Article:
Via Seth Dixon
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Character Minutes's curator insight, March 13, 1:24 PM

Several character traits could be empasized using theses videos. The wheels in my mind are turning!

 

Marianne Naughton's curator insight, March 13, 8:14 PM

Fundraiser event taught by kids

lyn chatfield's curator insight, March 17, 11:49 PM

The links

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Yardstick of Wealth

"In the last of a series of programmes exploring global population for the award-winning This World strand, Rosling presents an 'as live' studio event featuring cutting-edge 3D infographics painting a vivid picture of a world that has changed in ways we barely understand – often for the better."


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Kibet Koskei's curator insight, November 2, 2013 4:19 AM

ATTENTION !
Get Paid To Enlighten African Youth On How To Use The Internet To Grow Rich ! Re: Ref:Jobs Are Moving Online, Lets Us Help You Acquire The Skills Of 21st Century and Help You To Be A head Of the Masses in Getting Online Jobs!
http://www.firstandfastcapital.com/index.php?option=com_content&view=article&id=690&Itemid=623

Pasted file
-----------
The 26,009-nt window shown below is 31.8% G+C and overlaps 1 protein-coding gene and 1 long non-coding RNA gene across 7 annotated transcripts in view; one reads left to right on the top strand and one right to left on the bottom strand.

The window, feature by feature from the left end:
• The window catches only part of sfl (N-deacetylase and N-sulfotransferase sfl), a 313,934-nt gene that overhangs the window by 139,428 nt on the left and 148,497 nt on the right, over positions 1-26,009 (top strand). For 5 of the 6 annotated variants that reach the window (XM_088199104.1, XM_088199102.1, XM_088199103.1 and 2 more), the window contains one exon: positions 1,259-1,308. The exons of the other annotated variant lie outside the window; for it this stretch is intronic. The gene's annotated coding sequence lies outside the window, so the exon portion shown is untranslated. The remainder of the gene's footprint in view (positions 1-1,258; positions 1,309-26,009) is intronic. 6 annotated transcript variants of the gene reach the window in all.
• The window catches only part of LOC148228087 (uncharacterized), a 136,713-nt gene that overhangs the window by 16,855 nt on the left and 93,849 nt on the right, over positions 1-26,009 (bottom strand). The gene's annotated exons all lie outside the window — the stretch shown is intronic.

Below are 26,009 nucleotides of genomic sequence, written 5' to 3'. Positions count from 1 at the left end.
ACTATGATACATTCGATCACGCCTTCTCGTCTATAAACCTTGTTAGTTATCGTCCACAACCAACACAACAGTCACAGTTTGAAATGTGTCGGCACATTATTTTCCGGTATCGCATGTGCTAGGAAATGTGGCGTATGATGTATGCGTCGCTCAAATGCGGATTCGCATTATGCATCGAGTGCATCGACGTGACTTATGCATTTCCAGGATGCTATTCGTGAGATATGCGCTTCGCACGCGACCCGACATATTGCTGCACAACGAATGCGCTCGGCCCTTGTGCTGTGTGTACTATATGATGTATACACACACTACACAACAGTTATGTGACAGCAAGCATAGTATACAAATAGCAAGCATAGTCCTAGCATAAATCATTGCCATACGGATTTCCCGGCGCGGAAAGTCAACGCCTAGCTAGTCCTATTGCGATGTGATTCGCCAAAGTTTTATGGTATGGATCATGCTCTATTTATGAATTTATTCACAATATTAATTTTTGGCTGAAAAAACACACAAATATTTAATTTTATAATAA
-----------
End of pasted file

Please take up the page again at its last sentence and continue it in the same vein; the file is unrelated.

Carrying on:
Sue Bicknell's curator insight, November 4, 2013 7:37 AM

Another fantastic presentation by Rosling

Rola Fahs's curator insight, November 13, 2013 10:27 AM

Rosling does a great job speaking of poverty and population. This would be an awesome text to use in a unit about poverty. This can be incorporated in a history class, economics class, sociology class, even an anthropology class if it is offered in highschools. 

It is a perfect length video that can be used to introduce a writing assignment, a research project, or an in class group assignment. But it also shows the extremety of poor vs. rich. From what I have seen students like to state their opinions about issues like this. Teachers may have to watch out how they introduce this into their topic or discussion, but it is a worthwhile source to use. 

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All the Countries of the World

Full album & lyrics: http://www.marblesthebrainstore.com/brain-beats-2 Music by Renald Francoeur, Drawing by Craighton Berman, Video by Don Markus "Tour the ...

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Lori Johnson's insight: